Dr. Iwuchukwu is the current chair of Duquesne University Christian-Muslim Dialogue consortium, the International Outreach Editor for the Journal of Interreligious Dialogue and an editorial board member of Pinnacle Journal Publication. He is a co-editor of a book titled Can Muslims and Christians Resolve Their Religious and Social Conflicts? Cases from Africa and the United States. His most recently published book is titled: “Muslim-Christian Dialogue in Postcolonial Northern Nigeria: The Challenges of Inclusive Cultural and Religious Pluralism.” He has four published book chapters and four other book chapters in the press as well as several peer reviewed journal articles and book reviews. He has presented academic papers in dozens of national and international conferences. His college teaching experience spans approximately twenty years in Nigeria and the United States.


Dr. Fran Leap, a lifelong Catholic, has taught Religious Studies at Seton Hill University for more than twenty years.  She has encouraged her students to engage in interfaith dialogue through study in their coursework and through field visits at worship centers to talk with other believers.  Dr Leap affirms that “to know only one [religion], is to know none,” as writer Max Mueller has noted. It is in dialogue over the questions of life can we begin to know ourselves better and become effective citizens of our globe. Religious belief is clearly a strong factor in our contemporary world. Only by recognizing and reverencing its energy can we build the bridges of respectful challenge and mutual cooperation so sorely needed today. Academic research and interfaith friendships over the years have given Dr Leap many blessings.  On sabbatical in spring 2008 she spent a semester studying the Qur’an in Luxor, Egypt, experiencing that scripture as the living faith of its people.


Father Thomas M. Hart, O.S.B., was born in 1957 in Harrisburg, Pennsylvania, youngest of six children. He earned a bachelor of arts in theology and philosophy from the University of Steubenville, OH; master of divinity from Saint Vincent Seminary, Latrobe, PA; and did graduate studies in biblical theology at the Catholic University of America. He made monastic profession in 1984, and ordained a priest in 1988.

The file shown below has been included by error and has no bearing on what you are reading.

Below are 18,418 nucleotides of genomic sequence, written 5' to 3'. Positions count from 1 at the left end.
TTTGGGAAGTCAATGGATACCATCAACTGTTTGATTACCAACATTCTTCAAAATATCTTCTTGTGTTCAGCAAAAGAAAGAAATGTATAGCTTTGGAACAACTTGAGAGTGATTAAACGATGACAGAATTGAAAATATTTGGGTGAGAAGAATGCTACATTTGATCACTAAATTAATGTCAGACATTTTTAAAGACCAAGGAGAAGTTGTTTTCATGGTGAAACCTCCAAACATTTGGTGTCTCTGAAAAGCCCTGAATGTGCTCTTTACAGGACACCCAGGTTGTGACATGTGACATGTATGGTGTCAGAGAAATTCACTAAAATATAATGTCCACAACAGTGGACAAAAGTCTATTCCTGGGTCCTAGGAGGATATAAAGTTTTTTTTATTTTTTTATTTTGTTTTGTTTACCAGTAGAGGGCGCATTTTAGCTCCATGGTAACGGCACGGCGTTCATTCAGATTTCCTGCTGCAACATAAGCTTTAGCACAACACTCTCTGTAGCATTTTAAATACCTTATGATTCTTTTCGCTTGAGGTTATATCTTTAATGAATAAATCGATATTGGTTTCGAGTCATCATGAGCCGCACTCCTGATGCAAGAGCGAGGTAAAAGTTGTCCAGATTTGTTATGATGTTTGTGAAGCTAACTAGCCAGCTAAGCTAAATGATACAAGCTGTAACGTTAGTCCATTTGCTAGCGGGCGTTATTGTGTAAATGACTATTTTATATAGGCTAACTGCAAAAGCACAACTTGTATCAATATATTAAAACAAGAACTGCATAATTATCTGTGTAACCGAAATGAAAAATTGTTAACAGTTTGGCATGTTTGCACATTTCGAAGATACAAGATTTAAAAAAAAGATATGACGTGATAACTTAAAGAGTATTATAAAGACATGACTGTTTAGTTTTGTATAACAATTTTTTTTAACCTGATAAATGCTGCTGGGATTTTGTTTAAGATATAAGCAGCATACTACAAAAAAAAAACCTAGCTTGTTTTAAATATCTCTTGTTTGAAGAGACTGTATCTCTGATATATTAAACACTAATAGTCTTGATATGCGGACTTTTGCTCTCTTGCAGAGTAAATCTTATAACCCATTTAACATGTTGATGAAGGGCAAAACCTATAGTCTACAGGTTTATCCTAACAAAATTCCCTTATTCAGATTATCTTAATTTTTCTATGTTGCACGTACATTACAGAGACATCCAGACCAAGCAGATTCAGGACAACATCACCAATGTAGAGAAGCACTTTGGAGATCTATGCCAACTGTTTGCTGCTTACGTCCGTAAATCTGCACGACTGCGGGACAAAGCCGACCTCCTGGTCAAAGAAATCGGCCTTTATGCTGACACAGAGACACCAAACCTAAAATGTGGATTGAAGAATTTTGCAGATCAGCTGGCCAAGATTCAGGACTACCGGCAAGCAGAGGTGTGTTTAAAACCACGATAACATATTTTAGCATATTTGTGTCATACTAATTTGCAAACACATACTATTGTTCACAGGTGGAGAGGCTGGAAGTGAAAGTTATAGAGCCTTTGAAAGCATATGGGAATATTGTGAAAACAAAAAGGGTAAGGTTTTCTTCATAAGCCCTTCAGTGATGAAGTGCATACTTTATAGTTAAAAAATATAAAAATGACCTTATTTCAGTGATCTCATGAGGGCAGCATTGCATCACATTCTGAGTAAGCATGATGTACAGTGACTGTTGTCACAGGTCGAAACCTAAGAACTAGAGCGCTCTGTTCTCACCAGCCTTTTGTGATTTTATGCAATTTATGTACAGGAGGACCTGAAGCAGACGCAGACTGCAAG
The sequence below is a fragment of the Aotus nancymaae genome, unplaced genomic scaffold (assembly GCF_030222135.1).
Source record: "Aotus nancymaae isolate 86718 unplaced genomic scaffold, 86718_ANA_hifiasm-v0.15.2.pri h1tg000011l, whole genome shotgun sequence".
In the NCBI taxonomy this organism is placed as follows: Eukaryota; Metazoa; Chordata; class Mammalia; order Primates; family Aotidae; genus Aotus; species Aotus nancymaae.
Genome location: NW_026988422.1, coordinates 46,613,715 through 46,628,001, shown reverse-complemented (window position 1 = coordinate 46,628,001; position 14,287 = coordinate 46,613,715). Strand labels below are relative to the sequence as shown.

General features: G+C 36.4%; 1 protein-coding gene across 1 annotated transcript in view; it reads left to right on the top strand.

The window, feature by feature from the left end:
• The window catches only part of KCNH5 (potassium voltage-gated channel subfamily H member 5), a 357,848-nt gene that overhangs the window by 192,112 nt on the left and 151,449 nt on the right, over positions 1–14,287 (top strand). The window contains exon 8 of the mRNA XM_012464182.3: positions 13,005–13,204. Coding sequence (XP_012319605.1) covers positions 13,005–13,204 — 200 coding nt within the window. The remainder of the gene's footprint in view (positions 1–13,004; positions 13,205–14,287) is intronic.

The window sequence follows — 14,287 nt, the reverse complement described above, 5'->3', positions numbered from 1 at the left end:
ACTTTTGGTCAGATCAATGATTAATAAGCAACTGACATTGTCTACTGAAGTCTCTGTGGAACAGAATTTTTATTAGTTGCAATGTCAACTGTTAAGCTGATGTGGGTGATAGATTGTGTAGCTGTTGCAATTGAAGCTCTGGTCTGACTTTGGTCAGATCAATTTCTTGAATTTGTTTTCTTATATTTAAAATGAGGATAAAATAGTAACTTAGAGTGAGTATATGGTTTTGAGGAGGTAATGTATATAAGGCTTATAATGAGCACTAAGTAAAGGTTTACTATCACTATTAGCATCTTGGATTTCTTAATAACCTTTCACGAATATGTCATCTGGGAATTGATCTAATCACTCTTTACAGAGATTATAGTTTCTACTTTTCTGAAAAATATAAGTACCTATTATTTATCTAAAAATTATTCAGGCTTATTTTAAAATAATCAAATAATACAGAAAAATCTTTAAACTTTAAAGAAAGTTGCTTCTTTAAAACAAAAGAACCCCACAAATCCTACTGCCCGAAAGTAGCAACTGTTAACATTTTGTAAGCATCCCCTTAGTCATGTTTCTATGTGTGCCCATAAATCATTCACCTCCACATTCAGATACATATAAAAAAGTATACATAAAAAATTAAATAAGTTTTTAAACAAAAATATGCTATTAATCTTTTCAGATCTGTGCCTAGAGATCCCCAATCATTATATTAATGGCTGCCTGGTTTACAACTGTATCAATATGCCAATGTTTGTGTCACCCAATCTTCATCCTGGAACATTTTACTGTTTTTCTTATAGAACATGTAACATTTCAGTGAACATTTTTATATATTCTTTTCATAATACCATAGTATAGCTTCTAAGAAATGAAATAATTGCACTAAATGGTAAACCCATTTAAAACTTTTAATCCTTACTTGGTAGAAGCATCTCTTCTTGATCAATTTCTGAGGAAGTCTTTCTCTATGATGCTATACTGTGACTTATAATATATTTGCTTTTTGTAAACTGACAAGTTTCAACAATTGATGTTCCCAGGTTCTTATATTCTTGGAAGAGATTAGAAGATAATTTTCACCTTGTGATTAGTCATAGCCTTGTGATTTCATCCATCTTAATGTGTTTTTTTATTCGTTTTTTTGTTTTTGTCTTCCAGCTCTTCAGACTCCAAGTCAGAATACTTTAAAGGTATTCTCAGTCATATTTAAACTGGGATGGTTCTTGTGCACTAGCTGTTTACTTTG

At Saint Vincent he was named to the college faculty in 1993, where he was chair of the Religious Studies/Theology Department from 1997 until 2007, where he continues to teach. In 2002, he was appointed to serve as Assistant to the President for Mission, a function which he maintains up to the present. He taught in the Religious Studies Department at West Virginia University from 1994 to 1997. His secondary interest is in interreligious dialogue. (He frequents the Islamic Center for lectures and tours with many students throughout the years.)  Father Hart has had articles published in various journals which are devoted to the intersection between academic study and spiritual application. He contributed to Purity of Heart and Contemplation: A Monastic Dialogue between Christian and Asian Traditions. He holds memberships in The Catholic Biblical Association, the Society of Biblical Literature, and The Pittsburgh Jung Society.


Julianne Slogick M.A.,  is a native of Pittsburgh.  She attended Dickinson College for her undergraduate studies and Duquesne University for her master's degree.  She began her teaching career in the Central Bucks School District in eastern PA and has been teaching at Mt. Lebanon High School for over ten years.  She currently teaches the 10th grade World Cultures class and Comparative Religions, which is an elective class.  At the moment, she is most excited about her involvement in the development of a Global Studies program at Mt. Lebanon, for which she is writing a new course titled, “Introduction to Global Studies.”   

[Although there are over 50 high schools in Allegheny County, there is only one Allegheny County high school teacher, (Julianne), who within the last two year routinely schedules high school field trips every semester to the Islamic Center of Pittsburgh;  Over the years she has brought close to one hundred students to the mosque as well as other houses of worship.]